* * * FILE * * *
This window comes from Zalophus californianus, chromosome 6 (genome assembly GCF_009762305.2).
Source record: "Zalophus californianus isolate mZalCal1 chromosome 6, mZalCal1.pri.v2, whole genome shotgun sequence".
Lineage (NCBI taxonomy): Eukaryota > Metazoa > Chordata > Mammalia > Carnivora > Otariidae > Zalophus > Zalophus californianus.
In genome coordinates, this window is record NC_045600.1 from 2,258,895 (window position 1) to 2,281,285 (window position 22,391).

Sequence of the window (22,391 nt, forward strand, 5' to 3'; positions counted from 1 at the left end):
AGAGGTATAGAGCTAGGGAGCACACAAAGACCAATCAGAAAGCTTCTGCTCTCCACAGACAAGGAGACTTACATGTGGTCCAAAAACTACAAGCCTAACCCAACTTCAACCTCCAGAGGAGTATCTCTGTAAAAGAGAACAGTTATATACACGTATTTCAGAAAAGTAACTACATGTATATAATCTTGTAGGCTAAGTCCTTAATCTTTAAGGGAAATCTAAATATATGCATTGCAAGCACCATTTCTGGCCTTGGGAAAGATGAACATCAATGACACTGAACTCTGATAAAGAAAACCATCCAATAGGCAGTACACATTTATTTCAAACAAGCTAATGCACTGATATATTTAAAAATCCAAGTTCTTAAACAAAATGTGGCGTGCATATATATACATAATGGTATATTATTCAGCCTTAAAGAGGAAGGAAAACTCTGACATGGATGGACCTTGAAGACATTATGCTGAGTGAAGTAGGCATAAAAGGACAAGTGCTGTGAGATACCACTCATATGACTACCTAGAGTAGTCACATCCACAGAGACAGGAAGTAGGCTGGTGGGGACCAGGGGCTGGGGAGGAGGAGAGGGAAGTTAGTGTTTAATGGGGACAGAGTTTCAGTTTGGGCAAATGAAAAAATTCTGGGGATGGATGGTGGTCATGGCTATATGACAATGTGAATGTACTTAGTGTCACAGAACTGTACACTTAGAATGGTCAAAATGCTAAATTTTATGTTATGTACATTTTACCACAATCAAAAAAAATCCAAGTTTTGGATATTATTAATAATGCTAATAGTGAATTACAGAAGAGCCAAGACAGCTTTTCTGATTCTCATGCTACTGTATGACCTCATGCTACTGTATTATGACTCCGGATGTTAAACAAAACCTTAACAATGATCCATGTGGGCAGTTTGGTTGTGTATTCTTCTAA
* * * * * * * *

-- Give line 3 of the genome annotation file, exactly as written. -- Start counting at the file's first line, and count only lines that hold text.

Lineage (NCBI taxonomy): Eukaryota > Metazoa > Chordata > Mammalia > Carnivora > Otariidae > Zalophus > Zalophus californianus.